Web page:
“Cutie and the Boxer”: Cutie Steals the Spotlight in Stunning Documentary


Ushio Shinohara and Noriko Shinohara are the subjects of Zachary Heinzerling’s Cutie and the Boxer (2013). The film follows Ushio as he tries to revive his fading career with a show featuring his famed “boxing” paintings and other works. Ushio’s style of  action painting had gained him some recognition in the art world during the 1960s. He’s giving his career one last kick before he decides to call it quits; he’s trying to forge a legacy. Meanwhile, Noriko is trying to shed her role as Ushio’s assistant and form her regain her identity as a creative artist through a series called Cutie and Bullie (a comic based on the chaotic forty-year marriage with Ushio).

For the entirety of the film, a sense of desperation commands the mood. Living in squalor in Brooklyn, the Shinohara’s  finances are banking on the success of this next show to stay afloat. Yet, we learn that these are regular circumstances for these two, living as artists for their entire lives in America. They are the epitome of the stereotypical struggling artist.

From this constant state of struggle comes intense honesty. We are given a window, not only into Ushio and Noriko’s marriage, but into the basics of human relationships: love, honesty, and constant hard work. Although this focuses more on Ushio’s art than Noriko’s, she is the true hero of the film. She is the stronger person of the two; a sage asian woman living with an 81-year old man-child artist. As the documentary progress we learn more about her hardships as a young mother with an alcoholic husband and her difficulty to assert herself as an artist separate from her husband ?— an already well-respected figure in the art community.

The art takes second priority to their relationship as the subject of the film. There are a lot of layers and subtleties to Ushio and Noriko’s relationship. It’s symbiotic. They both need each other for different reasons. Noriko is the pillar and has been raising both her son and Ushio (often referred to as “a child” by Noriko during the film) since she moved to New York as a 19-year old. She supports her husband’s work and lifestyle, but as an artist herself is forced to deal with the pain of her own creative expression taking a backseat while Ushio’s art becomes the priority. Noriko is a strong, stoic woman and essential to Ushio’s creative process. Without her, Ushio would fall to pieces.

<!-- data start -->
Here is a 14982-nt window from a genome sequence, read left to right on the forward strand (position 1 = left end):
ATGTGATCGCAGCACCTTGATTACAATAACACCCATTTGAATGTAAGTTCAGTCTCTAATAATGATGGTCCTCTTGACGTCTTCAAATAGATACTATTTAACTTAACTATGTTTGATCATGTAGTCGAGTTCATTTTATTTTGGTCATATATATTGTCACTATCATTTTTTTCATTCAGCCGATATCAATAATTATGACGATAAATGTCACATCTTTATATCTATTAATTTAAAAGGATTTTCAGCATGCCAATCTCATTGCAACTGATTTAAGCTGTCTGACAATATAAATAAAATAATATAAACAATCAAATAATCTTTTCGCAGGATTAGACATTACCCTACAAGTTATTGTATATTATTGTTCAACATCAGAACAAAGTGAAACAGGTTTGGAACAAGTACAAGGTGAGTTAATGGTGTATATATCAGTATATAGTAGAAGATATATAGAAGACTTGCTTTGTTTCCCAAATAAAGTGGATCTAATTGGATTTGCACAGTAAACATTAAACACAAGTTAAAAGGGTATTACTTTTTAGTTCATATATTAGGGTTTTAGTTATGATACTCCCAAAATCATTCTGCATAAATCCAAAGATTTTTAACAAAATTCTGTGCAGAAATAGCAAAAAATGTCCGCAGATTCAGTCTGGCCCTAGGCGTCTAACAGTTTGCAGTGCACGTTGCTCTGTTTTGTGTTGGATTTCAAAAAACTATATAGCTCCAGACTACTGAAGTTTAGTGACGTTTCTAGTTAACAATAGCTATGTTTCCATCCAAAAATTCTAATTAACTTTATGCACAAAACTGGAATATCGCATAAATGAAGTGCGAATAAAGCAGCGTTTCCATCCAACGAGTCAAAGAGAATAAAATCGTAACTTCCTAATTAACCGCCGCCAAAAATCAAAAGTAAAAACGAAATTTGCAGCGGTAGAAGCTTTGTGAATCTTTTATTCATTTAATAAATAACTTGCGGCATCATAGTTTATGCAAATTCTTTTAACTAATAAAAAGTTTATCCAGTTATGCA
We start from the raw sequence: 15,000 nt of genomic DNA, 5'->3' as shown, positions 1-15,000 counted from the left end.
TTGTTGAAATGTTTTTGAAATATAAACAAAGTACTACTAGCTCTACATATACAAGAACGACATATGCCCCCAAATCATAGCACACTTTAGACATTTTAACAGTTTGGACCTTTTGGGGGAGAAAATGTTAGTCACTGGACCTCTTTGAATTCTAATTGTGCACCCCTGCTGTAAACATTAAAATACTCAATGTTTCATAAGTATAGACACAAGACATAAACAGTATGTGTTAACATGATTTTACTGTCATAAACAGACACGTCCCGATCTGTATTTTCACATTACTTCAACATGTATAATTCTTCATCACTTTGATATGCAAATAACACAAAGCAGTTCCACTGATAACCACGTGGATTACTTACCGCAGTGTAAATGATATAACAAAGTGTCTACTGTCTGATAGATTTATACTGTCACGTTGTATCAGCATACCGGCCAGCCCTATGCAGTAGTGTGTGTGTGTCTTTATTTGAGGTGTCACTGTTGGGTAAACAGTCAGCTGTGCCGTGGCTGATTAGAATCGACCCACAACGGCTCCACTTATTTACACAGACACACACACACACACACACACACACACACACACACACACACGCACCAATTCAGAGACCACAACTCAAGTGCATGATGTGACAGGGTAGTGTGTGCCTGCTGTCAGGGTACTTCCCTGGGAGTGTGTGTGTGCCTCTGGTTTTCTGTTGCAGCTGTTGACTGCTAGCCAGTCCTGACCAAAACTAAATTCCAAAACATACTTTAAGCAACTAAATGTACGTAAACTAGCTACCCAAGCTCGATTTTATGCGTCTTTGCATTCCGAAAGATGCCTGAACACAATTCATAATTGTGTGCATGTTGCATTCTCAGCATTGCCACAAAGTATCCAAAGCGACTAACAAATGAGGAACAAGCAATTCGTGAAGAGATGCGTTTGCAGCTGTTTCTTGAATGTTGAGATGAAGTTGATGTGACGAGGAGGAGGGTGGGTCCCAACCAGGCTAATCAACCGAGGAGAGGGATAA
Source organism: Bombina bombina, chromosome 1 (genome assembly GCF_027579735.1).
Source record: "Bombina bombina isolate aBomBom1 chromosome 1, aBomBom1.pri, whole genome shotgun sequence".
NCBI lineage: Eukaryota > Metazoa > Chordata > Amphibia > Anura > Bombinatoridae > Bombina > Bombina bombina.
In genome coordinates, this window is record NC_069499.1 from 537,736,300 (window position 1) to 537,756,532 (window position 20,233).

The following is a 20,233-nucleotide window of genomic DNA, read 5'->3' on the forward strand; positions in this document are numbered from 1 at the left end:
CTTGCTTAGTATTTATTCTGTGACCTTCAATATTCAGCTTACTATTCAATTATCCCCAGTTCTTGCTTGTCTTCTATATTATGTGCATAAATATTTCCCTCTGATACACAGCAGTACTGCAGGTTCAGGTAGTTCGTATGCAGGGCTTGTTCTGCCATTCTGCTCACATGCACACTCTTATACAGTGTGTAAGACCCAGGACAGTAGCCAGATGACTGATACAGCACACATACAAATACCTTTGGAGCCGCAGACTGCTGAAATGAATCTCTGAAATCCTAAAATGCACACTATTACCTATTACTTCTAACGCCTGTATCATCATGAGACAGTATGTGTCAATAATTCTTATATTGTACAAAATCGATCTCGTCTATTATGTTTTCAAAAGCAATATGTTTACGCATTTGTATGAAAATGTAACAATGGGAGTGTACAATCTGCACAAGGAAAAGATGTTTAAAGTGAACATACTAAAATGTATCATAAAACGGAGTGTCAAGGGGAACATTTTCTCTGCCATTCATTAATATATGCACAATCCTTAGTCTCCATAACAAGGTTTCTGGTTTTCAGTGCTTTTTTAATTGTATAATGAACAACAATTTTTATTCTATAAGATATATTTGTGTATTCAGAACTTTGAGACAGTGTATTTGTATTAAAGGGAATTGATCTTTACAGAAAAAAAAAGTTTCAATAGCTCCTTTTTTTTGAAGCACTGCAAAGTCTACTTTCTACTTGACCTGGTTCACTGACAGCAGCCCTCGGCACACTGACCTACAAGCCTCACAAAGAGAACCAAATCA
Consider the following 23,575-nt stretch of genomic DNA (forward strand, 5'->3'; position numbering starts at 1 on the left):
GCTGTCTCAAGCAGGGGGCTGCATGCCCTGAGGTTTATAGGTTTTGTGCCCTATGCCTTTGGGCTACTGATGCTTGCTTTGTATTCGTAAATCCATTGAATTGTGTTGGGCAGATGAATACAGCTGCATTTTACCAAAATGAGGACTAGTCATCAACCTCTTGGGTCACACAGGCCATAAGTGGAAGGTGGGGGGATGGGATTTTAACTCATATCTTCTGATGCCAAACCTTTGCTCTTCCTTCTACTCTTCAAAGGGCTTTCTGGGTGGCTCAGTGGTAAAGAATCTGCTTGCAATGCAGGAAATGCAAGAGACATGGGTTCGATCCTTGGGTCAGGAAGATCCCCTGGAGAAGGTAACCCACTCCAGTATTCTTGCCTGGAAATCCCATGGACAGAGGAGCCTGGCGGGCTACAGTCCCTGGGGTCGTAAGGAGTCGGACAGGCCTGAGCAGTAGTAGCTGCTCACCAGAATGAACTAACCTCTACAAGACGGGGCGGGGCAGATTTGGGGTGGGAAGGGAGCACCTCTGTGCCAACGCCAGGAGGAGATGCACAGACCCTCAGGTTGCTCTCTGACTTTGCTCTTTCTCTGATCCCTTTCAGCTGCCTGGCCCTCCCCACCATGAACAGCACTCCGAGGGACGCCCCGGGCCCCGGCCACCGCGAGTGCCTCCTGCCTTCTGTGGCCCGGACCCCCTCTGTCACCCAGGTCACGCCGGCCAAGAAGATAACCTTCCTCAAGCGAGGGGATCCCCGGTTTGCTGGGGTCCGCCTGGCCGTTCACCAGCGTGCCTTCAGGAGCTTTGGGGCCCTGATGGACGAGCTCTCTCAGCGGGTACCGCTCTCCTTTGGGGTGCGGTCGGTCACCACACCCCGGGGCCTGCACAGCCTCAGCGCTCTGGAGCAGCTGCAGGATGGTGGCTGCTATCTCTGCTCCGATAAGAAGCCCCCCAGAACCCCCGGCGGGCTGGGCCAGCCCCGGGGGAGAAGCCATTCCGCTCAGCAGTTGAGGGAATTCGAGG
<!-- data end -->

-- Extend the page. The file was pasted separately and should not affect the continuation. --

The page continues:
On the flip side, Ushio serves as a major inspiration for Noriko. She admires his work and, on top of calling him a child, refers to him as a genius. Which serves as a testament to the thought that artists are children at heart. Her love for Ushio is limitless. She’s willing to sacrifice her own passion for the small chance that he will acquire the fame he desires. She’s chained by her love for this older man, but sees no other option. It’s not a choice to be with Ushio; in her eyes, there’s no other way.

Heinzerling puts the film together in a way that lacks sympathy. This isn’t a movie made for the viewer to weep over the struggles of these two artists. This is simply a portrait of a strange relationship that has flourished in unusual circumstances between an unlikely couple. Scenes of somber reality are interrupted by cute, candid moments between the couple that reminds the viewer that these two will never truly be miserable. Regardless of their financial status, as long as they are together, they will be happy.

Thomas Creery

Thomas Creery

I strive for strange, roll in weird, and study the eccentric. Keep on asking questions and you’re bound to find an answer; even though, it may not be the right one...for now. Favorite directors include: David Lynch, P.T. Anderson, and Quentin Tarantino.